The swastika is a prime example of how one thing can have entirely different meanings in different cultures. Learning about a country’s culture and talking to the locals is a great way to broaden your understanding of the world and helps to clear up any misunderstandings in terms of local customs and beliefs.

culture trip left arrow
 culture trip brand logo

Volcanic Iceland Epic Trip

meet our Local Insider


women sitting on iceberg


2 years.


It's the personal contact, the personal experiences. I love meeting people from all over the world... I really like getting to know everyone and feeling like I'm traveling with a group of friends.


I have so many places on my list, but I would really lobe to go to Africa. I consider myself an “adventure girl” and Africa feels like the ULTIMATE adventure!

culture trip logo letter c
group posing for picture on iceberg
group posing for picture on iceberg

Every CULTURE TRIP Small-group adventure is led by a Local Insider just like Hanna.

map of volcanic iceland trip destination points
culture trip brand logo
culture trip right arrow
landscape with balloons floating in the air


Connect with like-minded people on our premium trips curated by local insiders and with care for the world

Since you are here, we would like to share our vision for the future of travel - and the direction Culture Trip is moving in.

Culture Trip launched in 2011 with a simple yet passionate mission: to inspire people to go beyond their boundaries and experience what makes a place, its people and its culture special and meaningful — and this is still in our DNA today. We are proud that, for more than a decade, millions like you have trusted our award-winning recommendations by people who deeply understand what makes certain places and communities so special.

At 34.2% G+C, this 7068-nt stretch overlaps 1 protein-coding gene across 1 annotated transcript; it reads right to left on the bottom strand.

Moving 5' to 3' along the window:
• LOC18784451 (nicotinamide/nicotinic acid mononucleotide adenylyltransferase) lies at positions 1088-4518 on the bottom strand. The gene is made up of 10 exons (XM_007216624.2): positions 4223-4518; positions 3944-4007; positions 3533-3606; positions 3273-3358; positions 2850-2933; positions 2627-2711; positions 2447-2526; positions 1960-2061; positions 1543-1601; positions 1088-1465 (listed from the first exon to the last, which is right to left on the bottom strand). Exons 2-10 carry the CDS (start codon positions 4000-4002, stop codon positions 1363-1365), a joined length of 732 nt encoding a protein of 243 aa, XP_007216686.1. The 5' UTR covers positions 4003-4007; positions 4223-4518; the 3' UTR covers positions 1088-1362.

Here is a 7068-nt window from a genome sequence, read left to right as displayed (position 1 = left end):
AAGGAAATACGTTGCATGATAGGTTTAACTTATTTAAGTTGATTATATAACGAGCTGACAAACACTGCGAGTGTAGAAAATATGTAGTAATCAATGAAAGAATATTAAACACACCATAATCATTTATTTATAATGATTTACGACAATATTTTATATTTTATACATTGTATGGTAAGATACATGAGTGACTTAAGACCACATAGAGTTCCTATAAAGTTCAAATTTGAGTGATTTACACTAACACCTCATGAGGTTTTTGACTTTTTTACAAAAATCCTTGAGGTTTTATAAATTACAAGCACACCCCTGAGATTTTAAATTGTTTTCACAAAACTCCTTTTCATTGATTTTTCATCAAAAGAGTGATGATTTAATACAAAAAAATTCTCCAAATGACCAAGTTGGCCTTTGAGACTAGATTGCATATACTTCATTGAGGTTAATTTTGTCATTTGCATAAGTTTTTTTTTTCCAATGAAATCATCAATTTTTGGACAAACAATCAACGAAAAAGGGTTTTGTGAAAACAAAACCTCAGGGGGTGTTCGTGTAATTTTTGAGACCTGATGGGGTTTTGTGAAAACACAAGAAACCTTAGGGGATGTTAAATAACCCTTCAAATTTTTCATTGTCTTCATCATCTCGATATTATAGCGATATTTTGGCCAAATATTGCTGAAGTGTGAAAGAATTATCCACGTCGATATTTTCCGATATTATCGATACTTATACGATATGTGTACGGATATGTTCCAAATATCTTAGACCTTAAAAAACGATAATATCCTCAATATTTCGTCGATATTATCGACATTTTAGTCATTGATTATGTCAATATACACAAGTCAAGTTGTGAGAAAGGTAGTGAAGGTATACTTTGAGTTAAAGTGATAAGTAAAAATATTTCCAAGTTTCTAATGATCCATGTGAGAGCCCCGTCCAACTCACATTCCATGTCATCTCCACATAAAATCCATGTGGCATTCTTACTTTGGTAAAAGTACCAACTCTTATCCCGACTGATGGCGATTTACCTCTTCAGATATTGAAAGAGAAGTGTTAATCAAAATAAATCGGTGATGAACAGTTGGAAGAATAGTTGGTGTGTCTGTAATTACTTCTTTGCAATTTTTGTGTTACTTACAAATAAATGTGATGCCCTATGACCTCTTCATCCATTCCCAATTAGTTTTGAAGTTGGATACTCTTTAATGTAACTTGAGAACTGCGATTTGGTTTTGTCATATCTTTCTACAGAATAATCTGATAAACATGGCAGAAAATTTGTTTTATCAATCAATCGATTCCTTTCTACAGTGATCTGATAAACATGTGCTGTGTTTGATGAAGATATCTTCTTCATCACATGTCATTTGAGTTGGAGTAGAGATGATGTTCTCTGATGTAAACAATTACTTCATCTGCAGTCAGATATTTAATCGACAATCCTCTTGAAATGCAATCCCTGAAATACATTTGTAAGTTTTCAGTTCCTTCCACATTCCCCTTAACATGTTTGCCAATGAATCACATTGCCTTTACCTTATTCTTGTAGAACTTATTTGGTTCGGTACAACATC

Increasingly we believe the world needs more meaningful, real-life connections between curious travellers keen to explore the world in a more responsible way. That is why we have intensively curated a collection of premium small-group trips as an invitation to meet and connect with new, like-minded people for once-in-a-lifetime experiences in three categories: Culture Trips, Rail Trips and Private Trips. Our Trips are suitable for both solo travelers, couples and friends who want to explore the world together.

Culture Trips are deeply immersive 5 to 16 days itineraries, that combine authentic local experiences, exciting activities and 4-5* accommodation to look forward to at the end of each day. Our Rail Trips are our most planet-friendly itineraries that invite you to take the scenic route, relax whilst getting under the skin of a destination. Our Private Trips are fully tailored itineraries, curated by our Travel Experts specifically for you, your friends or your family.

We know that many of you worry about the environmental impact of travel and are looking for ways of expanding horizons in ways that do minimal harm - and may even bring benefits. We are committed to go as far as possible in curating our trips with care for the planet. That is why all of our trips are flightless in destination, fully carbon offset - and we have ambitious plans to be net zero in the very near future.